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Combined climate- and prey-mediated range expansion of Humboldt squid (Dosidicus gigas), a large marine predator in the California Current System

Authors

  • Julia S. Stewart,

    Corresponding author
    1. National Center for Ecological Analysis and Synthesis, University of California at Santa Barbara, Santa Barbara, CA, USA
    2. Hopkins Marine Station of Stanford University, Pacific Grove, CA, USA
    • Correspondence: Present address: J. S. Stewart, National Center for Ecological Synthesis and Analysis, University of California, 735 State Street, Santa Barbara, CA 93101, USA, tel. (805) 882 9218, fax (805) 892 2510, e-mail: jstewart@nceas.ucsb.edu

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  • Elliott L. Hazen,

    1. Environmental Research Division, NMFS Southwest Fisheries Science Center, NOAA, Pacific Grove, CA, USA
    2. Cooperative Institute for Marine Ecosystems and Climate, University of California, Santa Cruz, CA, USA
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  • Steven J. Bograd,

    1. Environmental Research Division, NMFS Southwest Fisheries Science Center, NOAA, Pacific Grove, CA, USA
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  • Jarrett E. K. Byrnes,

    1. Department of Biology, University of Massachusetts Boston, Boston, MA, USA
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  • David G. Foley,

    1. Environmental Research Division, NMFS Southwest Fisheries Science Center, NOAA, Pacific Grove, CA, USA
    2. Cooperative Institute for Marine Ecosystems and Climate, University of California, Santa Cruz, CA, USA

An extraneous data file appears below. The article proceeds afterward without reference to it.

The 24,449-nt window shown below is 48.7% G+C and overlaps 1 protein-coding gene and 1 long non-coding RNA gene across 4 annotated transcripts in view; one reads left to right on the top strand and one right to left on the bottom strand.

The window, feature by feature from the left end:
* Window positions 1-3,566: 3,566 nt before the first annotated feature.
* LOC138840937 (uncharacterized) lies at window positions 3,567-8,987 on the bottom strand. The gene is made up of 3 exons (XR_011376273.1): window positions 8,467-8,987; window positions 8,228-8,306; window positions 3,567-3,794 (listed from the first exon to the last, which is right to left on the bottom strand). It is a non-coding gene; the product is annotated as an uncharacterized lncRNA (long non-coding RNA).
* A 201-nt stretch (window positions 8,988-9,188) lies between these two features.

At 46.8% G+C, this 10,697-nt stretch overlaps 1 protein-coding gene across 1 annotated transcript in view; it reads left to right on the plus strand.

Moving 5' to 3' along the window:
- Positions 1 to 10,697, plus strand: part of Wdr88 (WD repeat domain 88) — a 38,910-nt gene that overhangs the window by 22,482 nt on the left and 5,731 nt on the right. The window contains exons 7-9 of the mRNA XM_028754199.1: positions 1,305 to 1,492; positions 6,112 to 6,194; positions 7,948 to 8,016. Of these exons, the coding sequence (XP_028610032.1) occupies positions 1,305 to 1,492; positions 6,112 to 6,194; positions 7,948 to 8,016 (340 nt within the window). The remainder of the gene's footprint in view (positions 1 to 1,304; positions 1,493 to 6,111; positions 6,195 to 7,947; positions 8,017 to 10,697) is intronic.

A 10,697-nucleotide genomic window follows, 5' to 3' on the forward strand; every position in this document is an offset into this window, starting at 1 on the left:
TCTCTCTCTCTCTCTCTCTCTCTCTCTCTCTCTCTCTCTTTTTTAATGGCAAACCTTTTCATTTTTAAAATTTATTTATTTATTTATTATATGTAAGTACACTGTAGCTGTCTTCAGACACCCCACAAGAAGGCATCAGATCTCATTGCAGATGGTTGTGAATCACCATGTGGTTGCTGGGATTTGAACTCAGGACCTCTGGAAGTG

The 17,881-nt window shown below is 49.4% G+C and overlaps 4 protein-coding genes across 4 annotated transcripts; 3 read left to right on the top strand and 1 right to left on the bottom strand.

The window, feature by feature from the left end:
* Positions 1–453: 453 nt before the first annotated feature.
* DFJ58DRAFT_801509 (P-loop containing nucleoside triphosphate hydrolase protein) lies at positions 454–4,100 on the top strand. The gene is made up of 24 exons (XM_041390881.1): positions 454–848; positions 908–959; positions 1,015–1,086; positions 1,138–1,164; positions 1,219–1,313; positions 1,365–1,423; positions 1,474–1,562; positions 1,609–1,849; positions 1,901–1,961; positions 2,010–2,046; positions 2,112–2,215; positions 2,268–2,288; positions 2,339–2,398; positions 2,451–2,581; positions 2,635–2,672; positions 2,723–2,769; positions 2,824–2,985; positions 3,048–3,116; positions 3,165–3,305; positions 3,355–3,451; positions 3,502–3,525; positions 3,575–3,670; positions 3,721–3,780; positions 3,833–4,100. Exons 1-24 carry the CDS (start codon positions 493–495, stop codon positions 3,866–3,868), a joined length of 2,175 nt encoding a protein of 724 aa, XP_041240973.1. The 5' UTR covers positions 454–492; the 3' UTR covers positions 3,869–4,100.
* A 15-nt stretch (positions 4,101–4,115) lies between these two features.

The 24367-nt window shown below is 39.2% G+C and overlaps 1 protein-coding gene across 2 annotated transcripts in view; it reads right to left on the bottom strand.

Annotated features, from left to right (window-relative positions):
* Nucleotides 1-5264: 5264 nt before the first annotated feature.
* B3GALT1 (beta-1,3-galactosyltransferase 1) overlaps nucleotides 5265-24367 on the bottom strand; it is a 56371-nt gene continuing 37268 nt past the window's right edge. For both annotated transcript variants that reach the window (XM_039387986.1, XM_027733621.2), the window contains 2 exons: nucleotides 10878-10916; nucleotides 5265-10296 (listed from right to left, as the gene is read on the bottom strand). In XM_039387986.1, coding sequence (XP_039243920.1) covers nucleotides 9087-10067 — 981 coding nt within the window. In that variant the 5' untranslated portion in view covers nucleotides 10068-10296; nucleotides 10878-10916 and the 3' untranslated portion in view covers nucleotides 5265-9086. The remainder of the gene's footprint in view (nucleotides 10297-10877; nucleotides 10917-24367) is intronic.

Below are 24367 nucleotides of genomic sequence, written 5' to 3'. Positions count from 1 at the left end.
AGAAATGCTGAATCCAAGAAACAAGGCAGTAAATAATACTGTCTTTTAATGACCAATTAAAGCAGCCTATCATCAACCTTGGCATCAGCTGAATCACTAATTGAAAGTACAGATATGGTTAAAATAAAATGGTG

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    • Deceased.
  • William F. Gilly,

    1. National Center for Ecological Analysis and Synthesis, University of California at Santa Barbara, Santa Barbara, CA, USA
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  • Bruce H. Robison,

    1. Monterey Bay Aquarium Research Institute, Moss Landing, CA, USA
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  • John C. Field

    1. Fisheries Ecology Division, NMFS Southwest Fisheries Science Center, NOAA, Santa Cruz, CA, USA
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Abstract

Climate-driven range shifts are ongoing in pelagic marine environments, and ecosystems must respond to combined effects of altered species distributions and environmental drivers. Hypoxic oxygen minimum zones (OMZs) in midwater environments are shoaling globally; this can affect distributions of species both geographically and vertically along with predator–prey dynamics. Humboldt (jumbo) squid (Dosidicus gigas) are highly migratory predators adapted to hypoxic conditions that may be deleterious to their competitors and predators. Consequently, OMZ shoaling may preferentially facilitate foraging opportunities for Humboldt squid. With two separate modeling approaches using unique, long-term data based on in situ observations of predator, prey, and environmental variables, our analyses suggest that Humboldt squid are indirectly affected by OMZ shoaling through effects on a primary food source, myctophid fishes. Our results suggest that this indirect linkage between hypoxia and foraging is an important driver of the ongoing range expansion of Humboldt squid in the northeastern Pacific Ocean.

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